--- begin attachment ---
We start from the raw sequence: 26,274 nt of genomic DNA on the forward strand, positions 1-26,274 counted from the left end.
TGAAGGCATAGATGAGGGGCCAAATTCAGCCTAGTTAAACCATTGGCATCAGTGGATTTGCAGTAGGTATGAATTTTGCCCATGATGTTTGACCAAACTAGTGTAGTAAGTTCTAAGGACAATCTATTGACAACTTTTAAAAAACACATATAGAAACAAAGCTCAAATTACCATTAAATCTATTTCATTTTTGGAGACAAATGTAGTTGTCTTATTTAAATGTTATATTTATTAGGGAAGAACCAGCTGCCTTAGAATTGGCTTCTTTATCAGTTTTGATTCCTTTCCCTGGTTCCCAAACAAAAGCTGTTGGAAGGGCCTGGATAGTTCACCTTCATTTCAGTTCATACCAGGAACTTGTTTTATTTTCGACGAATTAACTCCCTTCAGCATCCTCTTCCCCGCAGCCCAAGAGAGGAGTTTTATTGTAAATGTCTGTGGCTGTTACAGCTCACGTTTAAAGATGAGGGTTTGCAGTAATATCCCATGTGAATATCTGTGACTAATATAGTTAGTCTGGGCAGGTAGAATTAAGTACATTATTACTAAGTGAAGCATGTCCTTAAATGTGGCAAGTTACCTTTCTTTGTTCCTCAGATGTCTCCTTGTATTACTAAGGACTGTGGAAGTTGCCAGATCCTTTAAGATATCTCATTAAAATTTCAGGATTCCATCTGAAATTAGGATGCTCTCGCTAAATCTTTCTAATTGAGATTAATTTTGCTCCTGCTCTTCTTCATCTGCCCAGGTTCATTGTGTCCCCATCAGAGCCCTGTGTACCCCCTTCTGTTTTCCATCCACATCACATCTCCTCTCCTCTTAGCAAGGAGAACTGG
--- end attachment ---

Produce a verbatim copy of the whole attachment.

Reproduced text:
We start from the raw sequence: 26,274 nt of genomic DNA on the forward strand, positions 1-26,274 counted from the left end.
TGAAGGCATAGATGAGGGGCCAAATTCAGCCTAGTTAAACCATTGGCATCAGTGGATTTGCAGTAGGTATGAATTTTGCCCATGATGTTTGACCAAACTAGTGTAGTAAGTTCTAAGGACAATCTATTGACAACTTTTAAAAAACACATATAGAAACAAAGCTCAAATTACCATTAAATCTATTTCATTTTTGGAGACAAATGTAGTTGTCTTATTTAAATGTTATATTTATTAGGGAAGAACCAGCTGCCTTAGAATTGGCTTCTTTATCAGTTTTGATTCCTTTCCCTGGTTCCCAAACAAAAGCTGTTGGAAGGGCCTGGATAGTTCACCTTCATTTCAGTTCATACCAGGAACTTGTTTTATTTTCGACGAATTAACTCCCTTCAGCATCCTCTTCCCCGCAGCCCAAGAGAGGAGTTTTATTGTAAATGTCTGTGGCTGTTACAGCTCACGTTTAAAGATGAGGGTTTGCAGTAATATCCCATGTGAATATCTGTGACTAATATAGTTAGTCTGGGCAGGTAGAATTAAGTACATTATTACTAAGTGAAGCATGTCCTTAAATGTGGCAAGTTACCTTTCTTTGTTCCTCAGATGTCTCCTTGTATTACTAAGGACTGTGGAAGTTGCCAGATCCTTTAAGATATCTCATTAAAATTTCAGGATTCCATCTGAAATTAGGATGCTCTCGCTAAATCTTTCTAATTGAGATTAATTTTGCTCCTGCTCTTCTTCATCTGCCCAGGTTCATTGTGTCCCCATCAGAGCCCTGTGTACCCCCTTCTGTTTTCCATCCACATCACATCTCCTCTCCTCTTAGCAAGGAGAACTGG